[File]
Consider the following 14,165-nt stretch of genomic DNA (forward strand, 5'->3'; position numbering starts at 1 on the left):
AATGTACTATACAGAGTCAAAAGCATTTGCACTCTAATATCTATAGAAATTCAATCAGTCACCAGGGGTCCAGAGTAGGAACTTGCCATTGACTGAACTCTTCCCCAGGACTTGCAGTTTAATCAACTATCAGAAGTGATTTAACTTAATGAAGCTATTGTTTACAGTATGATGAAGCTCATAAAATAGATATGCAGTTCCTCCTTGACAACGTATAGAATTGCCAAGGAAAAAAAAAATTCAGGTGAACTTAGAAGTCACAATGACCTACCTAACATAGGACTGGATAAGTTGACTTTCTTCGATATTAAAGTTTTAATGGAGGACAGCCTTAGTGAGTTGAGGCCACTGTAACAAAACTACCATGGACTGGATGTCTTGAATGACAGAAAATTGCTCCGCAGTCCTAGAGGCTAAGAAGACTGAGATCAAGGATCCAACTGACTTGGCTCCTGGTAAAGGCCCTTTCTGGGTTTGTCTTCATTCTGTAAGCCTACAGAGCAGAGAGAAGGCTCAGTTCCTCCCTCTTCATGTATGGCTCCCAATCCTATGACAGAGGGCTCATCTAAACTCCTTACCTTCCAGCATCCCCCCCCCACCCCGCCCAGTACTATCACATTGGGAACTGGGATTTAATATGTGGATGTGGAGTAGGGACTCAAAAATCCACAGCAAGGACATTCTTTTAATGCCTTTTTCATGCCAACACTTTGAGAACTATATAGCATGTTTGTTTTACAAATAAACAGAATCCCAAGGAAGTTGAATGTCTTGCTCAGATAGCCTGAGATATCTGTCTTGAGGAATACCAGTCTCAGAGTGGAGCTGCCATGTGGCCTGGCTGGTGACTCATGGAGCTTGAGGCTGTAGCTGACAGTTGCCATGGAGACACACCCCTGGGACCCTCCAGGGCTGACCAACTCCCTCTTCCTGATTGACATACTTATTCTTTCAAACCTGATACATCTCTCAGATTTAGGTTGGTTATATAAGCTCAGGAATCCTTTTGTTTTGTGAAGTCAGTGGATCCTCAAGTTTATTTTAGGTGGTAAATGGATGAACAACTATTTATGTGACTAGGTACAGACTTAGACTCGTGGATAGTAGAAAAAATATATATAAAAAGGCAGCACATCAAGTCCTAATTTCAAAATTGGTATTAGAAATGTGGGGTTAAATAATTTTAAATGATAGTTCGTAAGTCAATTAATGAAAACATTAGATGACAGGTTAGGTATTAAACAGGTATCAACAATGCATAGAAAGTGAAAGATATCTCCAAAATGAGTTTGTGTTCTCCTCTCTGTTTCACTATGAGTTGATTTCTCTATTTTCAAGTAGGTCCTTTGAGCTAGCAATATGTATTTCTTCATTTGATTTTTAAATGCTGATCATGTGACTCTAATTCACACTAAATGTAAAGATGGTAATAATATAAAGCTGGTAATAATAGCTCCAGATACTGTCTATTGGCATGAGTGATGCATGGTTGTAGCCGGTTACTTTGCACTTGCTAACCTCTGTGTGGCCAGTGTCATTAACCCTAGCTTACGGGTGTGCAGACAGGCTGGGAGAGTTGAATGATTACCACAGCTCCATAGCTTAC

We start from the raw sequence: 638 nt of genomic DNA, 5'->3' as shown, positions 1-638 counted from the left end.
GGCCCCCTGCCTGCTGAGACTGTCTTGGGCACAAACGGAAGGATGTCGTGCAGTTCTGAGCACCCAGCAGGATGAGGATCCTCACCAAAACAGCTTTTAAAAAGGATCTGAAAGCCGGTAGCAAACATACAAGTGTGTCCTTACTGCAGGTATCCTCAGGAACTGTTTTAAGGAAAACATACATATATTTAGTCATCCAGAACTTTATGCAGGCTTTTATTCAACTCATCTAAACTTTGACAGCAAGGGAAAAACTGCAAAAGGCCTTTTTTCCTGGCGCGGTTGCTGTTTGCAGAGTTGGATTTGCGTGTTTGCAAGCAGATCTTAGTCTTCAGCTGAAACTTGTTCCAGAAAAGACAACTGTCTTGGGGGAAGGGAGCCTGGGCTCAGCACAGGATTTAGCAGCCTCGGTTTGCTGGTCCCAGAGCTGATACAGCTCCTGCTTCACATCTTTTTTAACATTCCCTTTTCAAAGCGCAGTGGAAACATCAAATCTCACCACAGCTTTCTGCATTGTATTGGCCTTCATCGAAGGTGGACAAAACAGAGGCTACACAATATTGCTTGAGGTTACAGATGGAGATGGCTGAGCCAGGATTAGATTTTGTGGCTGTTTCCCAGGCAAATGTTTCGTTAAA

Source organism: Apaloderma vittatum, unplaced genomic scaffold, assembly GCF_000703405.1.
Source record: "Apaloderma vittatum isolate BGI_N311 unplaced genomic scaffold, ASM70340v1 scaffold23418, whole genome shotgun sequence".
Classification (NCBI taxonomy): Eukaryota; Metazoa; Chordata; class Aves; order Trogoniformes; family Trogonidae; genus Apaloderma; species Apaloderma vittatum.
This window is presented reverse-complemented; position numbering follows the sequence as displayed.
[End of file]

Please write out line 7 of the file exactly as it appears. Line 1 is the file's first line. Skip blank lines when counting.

Classification (NCBI taxonomy): Eukaryota; Metazoa; Chordata; class Aves; order Trogoniformes; family Trogonidae; genus Apaloderma; species Apaloderma vittatum.